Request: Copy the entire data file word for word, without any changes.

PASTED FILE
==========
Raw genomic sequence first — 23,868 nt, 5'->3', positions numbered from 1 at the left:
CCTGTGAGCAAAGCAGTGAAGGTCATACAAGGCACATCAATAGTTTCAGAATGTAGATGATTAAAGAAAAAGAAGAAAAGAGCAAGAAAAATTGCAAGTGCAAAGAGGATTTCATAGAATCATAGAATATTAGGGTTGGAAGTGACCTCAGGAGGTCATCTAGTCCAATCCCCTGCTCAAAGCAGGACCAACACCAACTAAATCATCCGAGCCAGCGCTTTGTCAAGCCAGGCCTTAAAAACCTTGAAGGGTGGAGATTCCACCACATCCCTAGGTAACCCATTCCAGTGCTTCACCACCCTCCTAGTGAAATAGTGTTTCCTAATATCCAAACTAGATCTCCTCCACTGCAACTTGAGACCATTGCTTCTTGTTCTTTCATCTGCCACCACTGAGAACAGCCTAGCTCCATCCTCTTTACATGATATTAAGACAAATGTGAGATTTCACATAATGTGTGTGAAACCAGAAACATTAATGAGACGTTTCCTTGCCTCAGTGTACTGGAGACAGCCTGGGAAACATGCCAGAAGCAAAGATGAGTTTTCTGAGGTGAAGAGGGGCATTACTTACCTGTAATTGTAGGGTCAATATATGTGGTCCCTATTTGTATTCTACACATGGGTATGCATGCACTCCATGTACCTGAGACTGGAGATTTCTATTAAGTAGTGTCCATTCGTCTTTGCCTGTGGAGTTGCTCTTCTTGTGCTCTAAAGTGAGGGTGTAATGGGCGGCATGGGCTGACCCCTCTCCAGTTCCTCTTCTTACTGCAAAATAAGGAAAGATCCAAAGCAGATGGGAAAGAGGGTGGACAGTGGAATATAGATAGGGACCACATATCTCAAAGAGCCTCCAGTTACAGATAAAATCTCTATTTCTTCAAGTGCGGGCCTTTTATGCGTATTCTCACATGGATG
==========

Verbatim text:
Raw genomic sequence first — 23,868 nt, 5'->3', positions numbered from 1 at the left:
CCTGTGAGCAAAGCAGTGAAGGTCATACAAGGCACATCAATAGTTTCAGAATGTAGATGATTAAAGAAAAAGAAGAAAAGAGCAAGAAAAATTGCAAGTGCAAAGAGGATTTCATAGAATCATAGAATATTAGGGTTGGAAGTGACCTCAGGAGGTCATCTAGTCCAATCCCCTGCTCAAAGCAGGACCAACACCAACTAAATCATCCGAGCCAGCGCTTTGTCAAGCCAGGCCTTAAAAACCTTGAAGGGTGGAGATTCCACCACATCCCTAGGTAACCCATTCCAGTGCTTCACCACCCTCCTAGTGAAATAGTGTTTCCTAATATCCAAACTAGATCTCCTCCACTGCAACTTGAGACCATTGCTTCTTGTTCTTTCATCTGCCACCACTGAGAACAGCCTAGCTCCATCCTCTTTACATGATATTAAGACAAATGTGAGATTTCACATAATGTGTGTGAAACCAGAAACATTAATGAGACGTTTCCTTGCCTCAGTGTACTGGAGACAGCCTGGGAAACATGCCAGAAGCAAAGATGAGTTTTCTGAGGTGAAGAGGGGCATTACTTACCTGTAATTGTAGGGTCAATATATGTGGTCCCTATTTGTATTCTACACATGGGTATGCATGCACTCCATGTACCTGAGACTGGAGATTTCTATTAAGTAGTGTCCATTCGTCTTTGCCTGTGGAGTTGCTCTTCTTGTGCTCTAAAGTGAGGGTGTAATGGGCGGCATGGGCTGACCCCTCTCCAGTTCCTCTTCTTACTGCAAAATAAGGAAAGATCCAAAGCAGATGGGAAAGAGGGTGGACAGTGGAATATAGATAGGGACCACATATCTCAAAGAGCCTCCAGTTACAGATAAAATCTCTATTTCTTCAAGTGCGGGCCTTTTATGCGTATTCTCACATGGATG